Fifty Shades of Pink
They’re everywhere, aren’t they? Those pink ribbons that remind us October is National Breast Cancer Awareness Month (NBCAM). Not to mention pink cakes, pink bracelets, pink pins, pink charms, pink t-shirts, pink collection boxes. Pink merchandise on counters by cash tills. Pink, pink, pink, pink, pink. Now apparently some of us are pig sick of all the hype surrounding these pretty pink trinkets and calling into question the wisdom of focusing on one particular cancer and of investing so much money on marketing rather than concrete research. The critics may or may not have a point.
Personally, I see a different danger in all this lush pinkness but let’s start from the beginning.
NBCAM was founded back in the pre-Internet days of 1984 when public breast cancer awareness was sparse, accessible information was scarce, the practice of women regularly checking their breasts was paltry, and the breast cancer mortality rate in the western world was significantly higher than it is today.
Then in 1985, a very dear friend was diagnosed with breast cancer. Over the following 11 years, she underwent hugely invasive surgeries, radiation and chemotherapy cycles. I watched her panic, fight, panic, fight and ultimately put her affairs in order. And then I literally watched her die while helplessly holding her hand. Shell-shocked, an overwhelming fear of breast cancer took root in the depths of my soul and I was offered annual mammograms to ease my paranoia. They made me feel safe.
Meanwhile, the breast cancer awareness pink ribbon – launched in 1991 when they were handed out to participants in a race for breast cancer survivors by the Susan G. Komen foundation – had taken off and was making an international impact on public awareness and women’s health. While treatments and technologies to combat and cure what is the first or second (depending on race) most prevalent cancer among women undoubtedly improved, the experts agreed that early detection is key to a happy outcome or at least the chance of a longer survival period.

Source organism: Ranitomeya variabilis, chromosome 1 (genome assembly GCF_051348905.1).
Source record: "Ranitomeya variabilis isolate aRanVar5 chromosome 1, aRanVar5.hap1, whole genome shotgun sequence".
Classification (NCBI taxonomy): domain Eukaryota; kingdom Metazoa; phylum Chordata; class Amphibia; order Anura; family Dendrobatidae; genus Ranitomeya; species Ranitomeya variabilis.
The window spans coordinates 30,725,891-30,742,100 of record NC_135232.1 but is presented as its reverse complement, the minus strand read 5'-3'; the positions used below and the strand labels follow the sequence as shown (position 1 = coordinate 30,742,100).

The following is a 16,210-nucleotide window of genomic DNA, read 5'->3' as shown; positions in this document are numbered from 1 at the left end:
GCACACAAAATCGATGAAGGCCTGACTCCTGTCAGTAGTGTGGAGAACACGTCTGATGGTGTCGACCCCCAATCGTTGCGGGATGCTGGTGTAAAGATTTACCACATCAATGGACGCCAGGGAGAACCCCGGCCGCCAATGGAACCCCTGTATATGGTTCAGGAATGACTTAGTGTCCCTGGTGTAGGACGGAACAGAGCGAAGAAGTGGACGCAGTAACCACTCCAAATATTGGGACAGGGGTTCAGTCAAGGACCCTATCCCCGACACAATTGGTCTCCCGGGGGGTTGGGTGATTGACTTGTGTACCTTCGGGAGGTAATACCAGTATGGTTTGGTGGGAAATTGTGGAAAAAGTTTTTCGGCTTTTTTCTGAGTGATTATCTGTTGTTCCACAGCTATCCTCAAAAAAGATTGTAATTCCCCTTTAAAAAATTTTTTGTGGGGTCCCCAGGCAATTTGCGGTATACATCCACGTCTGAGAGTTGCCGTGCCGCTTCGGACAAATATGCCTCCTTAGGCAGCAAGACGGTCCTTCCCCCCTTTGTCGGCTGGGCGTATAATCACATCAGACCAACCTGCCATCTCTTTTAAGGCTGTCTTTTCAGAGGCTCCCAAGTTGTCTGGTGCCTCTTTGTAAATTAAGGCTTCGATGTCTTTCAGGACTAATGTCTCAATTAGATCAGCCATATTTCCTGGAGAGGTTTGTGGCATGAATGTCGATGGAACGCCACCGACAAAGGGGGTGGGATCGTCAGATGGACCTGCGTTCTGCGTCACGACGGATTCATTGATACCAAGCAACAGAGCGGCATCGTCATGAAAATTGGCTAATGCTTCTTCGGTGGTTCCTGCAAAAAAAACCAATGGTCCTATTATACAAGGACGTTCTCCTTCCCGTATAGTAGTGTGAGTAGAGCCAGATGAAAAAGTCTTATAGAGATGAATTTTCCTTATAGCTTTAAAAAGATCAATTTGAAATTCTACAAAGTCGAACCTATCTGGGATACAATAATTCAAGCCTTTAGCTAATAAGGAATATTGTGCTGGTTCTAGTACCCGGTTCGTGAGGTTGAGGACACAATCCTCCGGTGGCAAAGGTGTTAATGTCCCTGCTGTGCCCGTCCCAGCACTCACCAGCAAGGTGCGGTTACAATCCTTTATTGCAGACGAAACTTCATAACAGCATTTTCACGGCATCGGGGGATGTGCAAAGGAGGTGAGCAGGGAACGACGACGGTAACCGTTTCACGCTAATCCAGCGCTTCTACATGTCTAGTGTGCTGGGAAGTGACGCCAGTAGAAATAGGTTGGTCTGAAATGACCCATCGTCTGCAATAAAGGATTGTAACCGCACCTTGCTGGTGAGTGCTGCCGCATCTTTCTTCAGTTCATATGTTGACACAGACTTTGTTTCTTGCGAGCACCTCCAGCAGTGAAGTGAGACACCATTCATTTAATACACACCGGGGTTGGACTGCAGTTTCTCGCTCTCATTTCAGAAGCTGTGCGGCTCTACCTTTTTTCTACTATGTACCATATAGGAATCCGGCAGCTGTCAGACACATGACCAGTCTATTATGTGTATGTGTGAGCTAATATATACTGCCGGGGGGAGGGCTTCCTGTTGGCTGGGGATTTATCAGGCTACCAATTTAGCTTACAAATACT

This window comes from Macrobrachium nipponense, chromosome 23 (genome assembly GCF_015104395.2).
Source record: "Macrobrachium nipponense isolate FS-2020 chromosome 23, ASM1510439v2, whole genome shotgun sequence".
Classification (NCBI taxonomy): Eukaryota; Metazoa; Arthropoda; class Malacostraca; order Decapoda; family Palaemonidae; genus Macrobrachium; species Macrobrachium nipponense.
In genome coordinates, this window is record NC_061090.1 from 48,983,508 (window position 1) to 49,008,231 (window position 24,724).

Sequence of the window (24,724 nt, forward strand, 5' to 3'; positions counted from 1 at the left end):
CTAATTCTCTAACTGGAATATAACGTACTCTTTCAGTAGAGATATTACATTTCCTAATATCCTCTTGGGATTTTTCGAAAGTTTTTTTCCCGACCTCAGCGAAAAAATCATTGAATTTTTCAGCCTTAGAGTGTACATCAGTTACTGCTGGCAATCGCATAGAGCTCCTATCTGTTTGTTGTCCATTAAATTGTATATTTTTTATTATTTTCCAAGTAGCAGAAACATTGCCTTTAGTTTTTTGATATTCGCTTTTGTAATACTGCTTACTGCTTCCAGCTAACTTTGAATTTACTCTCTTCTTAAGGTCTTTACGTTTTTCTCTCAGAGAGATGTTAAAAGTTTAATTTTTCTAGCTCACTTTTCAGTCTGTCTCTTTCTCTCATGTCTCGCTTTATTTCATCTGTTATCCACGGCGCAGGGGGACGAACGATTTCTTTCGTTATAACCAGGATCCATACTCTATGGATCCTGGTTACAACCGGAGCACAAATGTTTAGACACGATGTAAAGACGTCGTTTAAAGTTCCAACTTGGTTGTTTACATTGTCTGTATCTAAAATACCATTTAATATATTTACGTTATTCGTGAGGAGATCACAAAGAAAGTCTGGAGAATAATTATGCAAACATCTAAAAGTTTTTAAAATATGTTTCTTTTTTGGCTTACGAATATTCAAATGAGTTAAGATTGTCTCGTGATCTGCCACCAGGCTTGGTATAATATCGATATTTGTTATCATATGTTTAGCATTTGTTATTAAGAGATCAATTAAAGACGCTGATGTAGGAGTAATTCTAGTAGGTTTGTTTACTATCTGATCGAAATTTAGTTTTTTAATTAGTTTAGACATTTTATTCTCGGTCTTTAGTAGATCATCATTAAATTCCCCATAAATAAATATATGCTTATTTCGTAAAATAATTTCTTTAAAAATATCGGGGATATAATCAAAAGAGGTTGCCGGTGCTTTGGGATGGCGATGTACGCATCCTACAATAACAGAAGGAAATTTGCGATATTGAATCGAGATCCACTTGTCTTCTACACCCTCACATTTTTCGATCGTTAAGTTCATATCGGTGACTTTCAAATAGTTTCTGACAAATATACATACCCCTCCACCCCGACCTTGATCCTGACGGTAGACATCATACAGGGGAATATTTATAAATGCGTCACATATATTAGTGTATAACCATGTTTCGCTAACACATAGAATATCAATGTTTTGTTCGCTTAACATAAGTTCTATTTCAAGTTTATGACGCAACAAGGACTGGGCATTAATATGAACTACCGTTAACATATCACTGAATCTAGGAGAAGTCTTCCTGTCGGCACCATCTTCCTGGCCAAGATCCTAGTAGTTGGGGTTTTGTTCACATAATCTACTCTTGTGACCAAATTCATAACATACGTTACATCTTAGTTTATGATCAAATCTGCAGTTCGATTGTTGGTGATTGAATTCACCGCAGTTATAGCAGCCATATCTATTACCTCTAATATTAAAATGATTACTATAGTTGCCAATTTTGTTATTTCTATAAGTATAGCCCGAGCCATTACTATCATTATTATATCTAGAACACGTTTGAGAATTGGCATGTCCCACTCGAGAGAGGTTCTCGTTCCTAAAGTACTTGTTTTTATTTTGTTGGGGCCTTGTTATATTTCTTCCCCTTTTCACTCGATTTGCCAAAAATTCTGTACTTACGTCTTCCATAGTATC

Significantly more ladies were checking their breasts on a regular basis. The advantages of regular mammograms were debated and started to be systematically introduced and funded by countries that could afford to act on early detection being a sound investment. Girl friends discussed boob protection. Mothers talked to daughters. More incidences of early-stage breast cancer were discovered and successfully treated.
Breast cancer was no longer perceived as being an automatic death sentence. We all knew someone who had survived. Celebrities, too, were coming out of the chemo closet and thereby giving hope and courage to other women inflicted with the dreaded BC. And October was slowly but surely turning pink as we supported the ribbon in a bid to chip in to the cause – and score a little chemo Karma for ourselves?
In 2006, a very dear friend discovered a lump while checking her breasts. Two surgeries later, I started to accompany her when she went for her 6-weekly chemotherapy treatment.
“I’m the only one wearing a wig,” she whispered in the waiting room. I looked at her wig – an accurate reproduction of her own hair and style. I looked around the room. Who knew?
“Bet everyone is thinking that,” I said. She grinned.
Even breast cancer general care was improving. A battery of well being aids – such as customised wigs – and treatments were now routinely offered along with reconstructive surgery.
We celebrated when she was declared cancer-free.
We cried when the breast cancer suddenly returned. And after her funeral, shell-shocked, we sent a donation to breast cancer research and examined our breasts. A coffin is a cruel reality check.
Last Tuesday, on 1st October, I added a pink twibbon to my Twitter and Facebook profile pictures in tribute to those I have loved and lost to breast cancer. And in support of those currently battling this deadly disease.
It’s been 9 days since I added the twibbon. And now I don’t even notice it there. And THIS is what concerns me most about pink October and National Breast Cancer Awareness Month. Are we becoming media and merchandise immune to all the routine pinkness and in the process missing the point of the campaign – to raise awareness? Not specifically money, just general awareness that breast cancer still kills. And mammograms are not foolproof. When did you last check your own breasts? You too, guys.
I now have another pal currently battling breast cancer. She was diagnosed this spring after a biopsy on a lump that hadn’t shown up in November’s mammogram.
So whether or not you support pink October, and whether or not you are having regular mammograms, please check your own breasts. Add a monthly reminder alert to your smart phone. Just do it.
Early detection is, and always will be, key.